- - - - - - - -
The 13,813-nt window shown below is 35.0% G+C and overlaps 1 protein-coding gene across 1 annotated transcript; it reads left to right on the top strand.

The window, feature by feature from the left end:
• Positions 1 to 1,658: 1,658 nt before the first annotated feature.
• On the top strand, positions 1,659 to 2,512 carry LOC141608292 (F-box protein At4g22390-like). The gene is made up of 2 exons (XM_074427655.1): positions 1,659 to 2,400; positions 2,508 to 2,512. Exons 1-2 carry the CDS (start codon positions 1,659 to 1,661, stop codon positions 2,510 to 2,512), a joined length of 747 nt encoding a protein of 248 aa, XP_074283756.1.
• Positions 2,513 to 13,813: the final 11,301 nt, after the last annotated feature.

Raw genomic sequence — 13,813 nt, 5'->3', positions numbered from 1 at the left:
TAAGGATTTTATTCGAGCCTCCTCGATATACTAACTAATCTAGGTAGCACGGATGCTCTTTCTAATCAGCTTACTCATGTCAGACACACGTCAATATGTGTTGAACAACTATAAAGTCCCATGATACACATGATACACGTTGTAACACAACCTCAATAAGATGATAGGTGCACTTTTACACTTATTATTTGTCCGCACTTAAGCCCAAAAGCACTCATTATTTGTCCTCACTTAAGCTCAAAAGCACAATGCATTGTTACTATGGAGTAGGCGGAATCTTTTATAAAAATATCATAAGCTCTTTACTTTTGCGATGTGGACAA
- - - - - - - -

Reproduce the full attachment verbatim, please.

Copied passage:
The 13,813-nt window shown below is 35.0% G+C and overlaps 1 protein-coding gene across 1 annotated transcript; it reads left to right on the top strand.

The window, feature by feature from the left end:
• Positions 1 to 1,658: 1,658 nt before the first annotated feature.
• On the top strand, positions 1,659 to 2,512 carry LOC141608292 (F-box protein At4g22390-like). The gene is made up of 2 exons (XM_074427655.1): positions 1,659 to 2,400; positions 2,508 to 2,512. Exons 1-2 carry the CDS (start codon positions 1,659 to 1,661, stop codon positions 2,510 to 2,512), a joined length of 747 nt encoding a protein of 248 aa, XP_074283756.1.
• Positions 2,513 to 13,813: the final 11,301 nt, after the last annotated feature.

Raw genomic sequence — 13,813 nt, 5'->3', positions numbered from 1 at the left:
TAAGGATTTTATTCGAGCCTCCTCGATATACTAACTAATCTAGGTAGCACGGATGCTCTTTCTAATCAGCTTACTCATGTCAGACACACGTCAATATGTGTTGAACAACTATAAAGTCCCATGATACACATGATACACGTTGTAACACAACCTCAATAAGATGATAGGTGCACTTTTACACTTATTATTTGTCCGCACTTAAGCCCAAAAGCACTCATTATTTGTCCTCACTTAAGCTCAAAAGCACAATGCATTGTTACTATGGAGTAGGCGGAATCTTTTATAAAAATATCATAAGCTCTTTACTTTTGCGATGTGGACAA